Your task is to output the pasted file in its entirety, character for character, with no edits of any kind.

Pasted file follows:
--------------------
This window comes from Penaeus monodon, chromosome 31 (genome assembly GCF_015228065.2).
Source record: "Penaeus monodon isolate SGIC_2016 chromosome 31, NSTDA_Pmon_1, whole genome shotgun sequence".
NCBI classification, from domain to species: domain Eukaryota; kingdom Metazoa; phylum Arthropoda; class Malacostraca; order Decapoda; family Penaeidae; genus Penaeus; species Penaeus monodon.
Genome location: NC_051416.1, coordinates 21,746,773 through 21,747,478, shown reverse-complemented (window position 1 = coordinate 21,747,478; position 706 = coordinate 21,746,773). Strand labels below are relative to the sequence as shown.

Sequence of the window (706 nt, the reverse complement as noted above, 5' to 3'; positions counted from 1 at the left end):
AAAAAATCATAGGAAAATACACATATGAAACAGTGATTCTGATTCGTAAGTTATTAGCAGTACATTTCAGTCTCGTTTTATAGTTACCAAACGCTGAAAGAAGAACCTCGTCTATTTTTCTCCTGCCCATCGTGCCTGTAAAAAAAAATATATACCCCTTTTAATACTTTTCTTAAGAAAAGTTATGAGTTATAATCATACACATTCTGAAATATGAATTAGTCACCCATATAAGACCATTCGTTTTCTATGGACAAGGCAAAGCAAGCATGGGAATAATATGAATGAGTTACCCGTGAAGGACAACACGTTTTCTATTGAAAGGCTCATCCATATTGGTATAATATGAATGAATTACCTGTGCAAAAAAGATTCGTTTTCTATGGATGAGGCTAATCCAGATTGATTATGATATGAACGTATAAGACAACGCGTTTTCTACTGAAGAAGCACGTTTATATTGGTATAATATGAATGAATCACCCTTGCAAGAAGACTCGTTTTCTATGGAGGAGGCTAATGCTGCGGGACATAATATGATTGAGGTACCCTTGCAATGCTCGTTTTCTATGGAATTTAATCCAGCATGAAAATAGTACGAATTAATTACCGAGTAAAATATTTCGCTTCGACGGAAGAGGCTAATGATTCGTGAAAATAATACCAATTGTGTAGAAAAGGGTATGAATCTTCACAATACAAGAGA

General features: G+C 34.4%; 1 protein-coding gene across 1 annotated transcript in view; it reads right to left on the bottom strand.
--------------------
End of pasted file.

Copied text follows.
This window comes from Penaeus monodon, chromosome 31 (genome assembly GCF_015228065.2).
Source record: "Penaeus monodon isolate SGIC_2016 chromosome 31, NSTDA_Pmon_1, whole genome shotgun sequence".
NCBI classification, from domain to species: domain Eukaryota; kingdom Metazoa; phylum Arthropoda; class Malacostraca; order Decapoda; family Penaeidae; genus Penaeus; species Penaeus monodon.
Genome location: NC_051416.1, coordinates 21,746,773 through 21,747,478, shown reverse-complemented (window position 1 = coordinate 21,747,478; position 706 = coordinate 21,746,773). Strand labels below are relative to the sequence as shown.

Sequence of the window (706 nt, the reverse complement as noted above, 5' to 3'; positions counted from 1 at the left end):
AAAAAATCATAGGAAAATACACATATGAAACAGTGATTCTGATTCGTAAGTTATTAGCAGTACATTTCAGTCTCGTTTTATAGTTACCAAACGCTGAAAGAAGAACCTCGTCTATTTTTCTCCTGCCCATCGTGCCTGTAAAAAAAAATATATACCCCTTTTAATACTTTTCTTAAGAAAAGTTATGAGTTATAATCATACACATTCTGAAATATGAATTAGTCACCCATATAAGACCATTCGTTTTCTATGGACAAGGCAAAGCAAGCATGGGAATAATATGAATGAGTTACCCGTGAAGGACAACACGTTTTCTATTGAAAGGCTCATCCATATTGGTATAATATGAATGAATTACCTGTGCAAAAAAGATTCGTTTTCTATGGATGAGGCTAATCCAGATTGATTATGATATGAACGTATAAGACAACGCGTTTTCTACTGAAGAAGCACGTTTATATTGGTATAATATGAATGAATCACCCTTGCAAGAAGACTCGTTTTCTATGGAGGAGGCTAATGCTGCGGGACATAATATGATTGAGGTACCCTTGCAATGCTCGTTTTCTATGGAATTTAATCCAGCATGAAAATAGTACGAATTAATTACCGAGTAAAATATTTCGCTTCGACGGAAGAGGCTAATGATTCGTGAAAATAATACCAATTGTGTAGAAAAGGGTATGAATCTTCACAATACAAGAGA

General features: G+C 34.4%; 1 protein-coding gene across 1 annotated transcript in view; it reads right to left on the bottom strand.